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Home > News > Magnetic attraction for protein separation

December 17th, 2007

Magnetic attraction for protein separation

Chinese scientists may have developed a protein separation technique to rival gel electrophoresis and ion chromatography. Through joining together iron and gold nanoparticles, they have come up with a way to isolate specific proteins from a complex mixture by simply applying a magnetic field.

Individually, iron nanoparticles and gold nanoparticles possess a number of useful properties. For iron nanoparticles, these properties include magnetism, while for gold nanoparticles they include the ability to bind with sulphur-containing thiol molecules such as cysteine, which means that various biomolecules can be attached to them.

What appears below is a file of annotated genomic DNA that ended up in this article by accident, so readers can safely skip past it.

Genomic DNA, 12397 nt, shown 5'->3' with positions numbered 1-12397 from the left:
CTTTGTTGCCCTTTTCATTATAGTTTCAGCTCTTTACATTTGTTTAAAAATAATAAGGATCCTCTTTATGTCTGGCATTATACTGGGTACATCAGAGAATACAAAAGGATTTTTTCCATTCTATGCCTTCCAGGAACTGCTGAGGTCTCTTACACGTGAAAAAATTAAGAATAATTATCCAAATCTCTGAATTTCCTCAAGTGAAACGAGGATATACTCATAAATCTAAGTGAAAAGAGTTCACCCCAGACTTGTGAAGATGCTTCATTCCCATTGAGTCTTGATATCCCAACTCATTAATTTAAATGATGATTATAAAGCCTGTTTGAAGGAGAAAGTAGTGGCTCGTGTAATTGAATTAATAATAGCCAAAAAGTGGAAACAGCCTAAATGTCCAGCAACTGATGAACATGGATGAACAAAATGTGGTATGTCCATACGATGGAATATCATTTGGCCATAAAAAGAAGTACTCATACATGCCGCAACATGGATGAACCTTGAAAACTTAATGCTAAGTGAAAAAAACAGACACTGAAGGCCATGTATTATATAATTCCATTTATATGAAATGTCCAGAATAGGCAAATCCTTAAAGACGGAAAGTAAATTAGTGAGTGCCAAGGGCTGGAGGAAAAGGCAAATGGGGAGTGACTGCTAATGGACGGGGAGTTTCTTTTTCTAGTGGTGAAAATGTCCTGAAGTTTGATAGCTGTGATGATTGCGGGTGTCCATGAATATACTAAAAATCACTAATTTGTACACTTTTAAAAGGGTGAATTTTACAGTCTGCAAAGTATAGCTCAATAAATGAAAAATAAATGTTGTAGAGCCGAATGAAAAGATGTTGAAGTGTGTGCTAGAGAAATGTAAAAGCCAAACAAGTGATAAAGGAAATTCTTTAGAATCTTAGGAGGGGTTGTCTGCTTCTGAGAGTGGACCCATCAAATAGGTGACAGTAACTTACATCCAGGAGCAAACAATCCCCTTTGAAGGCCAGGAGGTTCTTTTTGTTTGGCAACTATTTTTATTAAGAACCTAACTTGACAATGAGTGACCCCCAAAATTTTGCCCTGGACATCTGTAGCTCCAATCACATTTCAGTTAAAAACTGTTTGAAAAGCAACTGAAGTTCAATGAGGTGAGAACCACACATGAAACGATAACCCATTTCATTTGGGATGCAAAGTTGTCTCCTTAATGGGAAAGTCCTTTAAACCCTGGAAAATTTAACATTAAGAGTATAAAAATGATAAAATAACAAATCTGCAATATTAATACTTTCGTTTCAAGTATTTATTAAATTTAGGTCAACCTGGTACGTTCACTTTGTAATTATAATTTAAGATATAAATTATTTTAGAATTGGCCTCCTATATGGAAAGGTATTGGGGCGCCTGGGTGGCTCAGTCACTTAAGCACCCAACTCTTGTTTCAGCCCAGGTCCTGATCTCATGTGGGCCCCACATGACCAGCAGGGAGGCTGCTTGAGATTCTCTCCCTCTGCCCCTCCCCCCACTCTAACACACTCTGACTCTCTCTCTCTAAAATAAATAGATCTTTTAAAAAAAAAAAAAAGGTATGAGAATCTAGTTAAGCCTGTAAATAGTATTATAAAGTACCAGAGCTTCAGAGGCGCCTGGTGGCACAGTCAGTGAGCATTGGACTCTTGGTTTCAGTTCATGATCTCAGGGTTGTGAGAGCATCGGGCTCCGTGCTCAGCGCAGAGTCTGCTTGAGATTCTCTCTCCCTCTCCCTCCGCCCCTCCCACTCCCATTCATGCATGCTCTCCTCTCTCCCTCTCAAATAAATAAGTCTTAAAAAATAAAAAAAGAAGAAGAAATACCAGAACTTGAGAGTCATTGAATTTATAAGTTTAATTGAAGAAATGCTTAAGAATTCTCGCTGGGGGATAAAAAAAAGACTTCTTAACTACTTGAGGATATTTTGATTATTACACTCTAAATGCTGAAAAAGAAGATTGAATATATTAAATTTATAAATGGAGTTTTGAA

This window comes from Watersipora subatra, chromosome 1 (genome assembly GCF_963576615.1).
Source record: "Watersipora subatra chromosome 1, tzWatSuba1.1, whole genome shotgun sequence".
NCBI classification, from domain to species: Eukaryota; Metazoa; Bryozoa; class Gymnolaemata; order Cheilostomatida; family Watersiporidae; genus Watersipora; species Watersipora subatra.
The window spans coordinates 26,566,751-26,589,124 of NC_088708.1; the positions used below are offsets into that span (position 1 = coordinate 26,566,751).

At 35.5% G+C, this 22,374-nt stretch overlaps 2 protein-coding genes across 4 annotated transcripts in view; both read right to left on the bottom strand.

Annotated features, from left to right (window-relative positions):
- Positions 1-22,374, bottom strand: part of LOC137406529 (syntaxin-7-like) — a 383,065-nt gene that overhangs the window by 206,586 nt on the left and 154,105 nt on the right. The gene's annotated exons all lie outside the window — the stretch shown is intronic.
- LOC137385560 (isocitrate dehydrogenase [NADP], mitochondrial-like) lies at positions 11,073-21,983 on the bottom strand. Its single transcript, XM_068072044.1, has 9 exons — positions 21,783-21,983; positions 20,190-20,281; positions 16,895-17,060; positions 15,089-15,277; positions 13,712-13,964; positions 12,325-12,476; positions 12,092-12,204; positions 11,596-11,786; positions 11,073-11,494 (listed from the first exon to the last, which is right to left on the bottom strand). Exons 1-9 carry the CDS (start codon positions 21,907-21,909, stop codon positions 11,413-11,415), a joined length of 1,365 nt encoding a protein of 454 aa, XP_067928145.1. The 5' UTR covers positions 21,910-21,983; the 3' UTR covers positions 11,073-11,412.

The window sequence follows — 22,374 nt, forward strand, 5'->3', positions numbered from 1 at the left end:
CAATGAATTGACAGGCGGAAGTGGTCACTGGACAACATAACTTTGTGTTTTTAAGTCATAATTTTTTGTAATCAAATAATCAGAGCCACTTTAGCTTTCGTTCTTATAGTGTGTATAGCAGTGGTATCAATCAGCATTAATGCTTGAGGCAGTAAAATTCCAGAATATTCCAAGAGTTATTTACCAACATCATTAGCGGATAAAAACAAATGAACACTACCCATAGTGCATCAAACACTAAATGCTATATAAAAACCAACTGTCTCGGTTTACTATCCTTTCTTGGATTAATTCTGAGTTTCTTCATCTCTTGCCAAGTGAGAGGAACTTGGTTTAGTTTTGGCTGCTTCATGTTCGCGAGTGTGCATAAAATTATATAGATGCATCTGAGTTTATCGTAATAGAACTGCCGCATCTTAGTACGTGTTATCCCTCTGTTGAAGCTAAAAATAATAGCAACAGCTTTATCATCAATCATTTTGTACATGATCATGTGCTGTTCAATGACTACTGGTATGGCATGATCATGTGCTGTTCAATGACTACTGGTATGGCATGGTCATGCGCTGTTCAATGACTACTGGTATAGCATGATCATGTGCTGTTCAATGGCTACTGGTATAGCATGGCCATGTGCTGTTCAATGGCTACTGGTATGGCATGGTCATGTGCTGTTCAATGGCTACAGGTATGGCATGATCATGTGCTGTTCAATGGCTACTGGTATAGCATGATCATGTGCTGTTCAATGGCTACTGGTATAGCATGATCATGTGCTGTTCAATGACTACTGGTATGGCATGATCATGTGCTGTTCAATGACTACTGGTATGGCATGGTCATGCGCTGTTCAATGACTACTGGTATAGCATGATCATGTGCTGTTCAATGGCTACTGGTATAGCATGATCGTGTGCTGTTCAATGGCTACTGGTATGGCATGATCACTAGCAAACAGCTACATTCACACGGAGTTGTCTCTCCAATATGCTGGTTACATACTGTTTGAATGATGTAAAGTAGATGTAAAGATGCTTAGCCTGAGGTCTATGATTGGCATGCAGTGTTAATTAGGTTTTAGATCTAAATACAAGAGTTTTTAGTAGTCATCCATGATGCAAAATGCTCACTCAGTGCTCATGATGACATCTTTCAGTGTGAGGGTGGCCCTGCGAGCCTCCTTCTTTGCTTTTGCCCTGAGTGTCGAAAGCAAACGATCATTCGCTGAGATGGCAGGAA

So a combined iron and gold nanoparticle possessing both sets of properties should prove extremely useful and a number of research groups have developed versions of just such a nanoparticle. But the fabrication processes for these nanoparticles tend to be fairly complicated, usually requiring some variation of coating an iron nanoparticle with gold. Now, a team of chemists and biotechnologists from Tsinghua University, China, led by Yadong Li has come up with a much simpler process, which merely involves linking together separate iron and gold nanoparticles.


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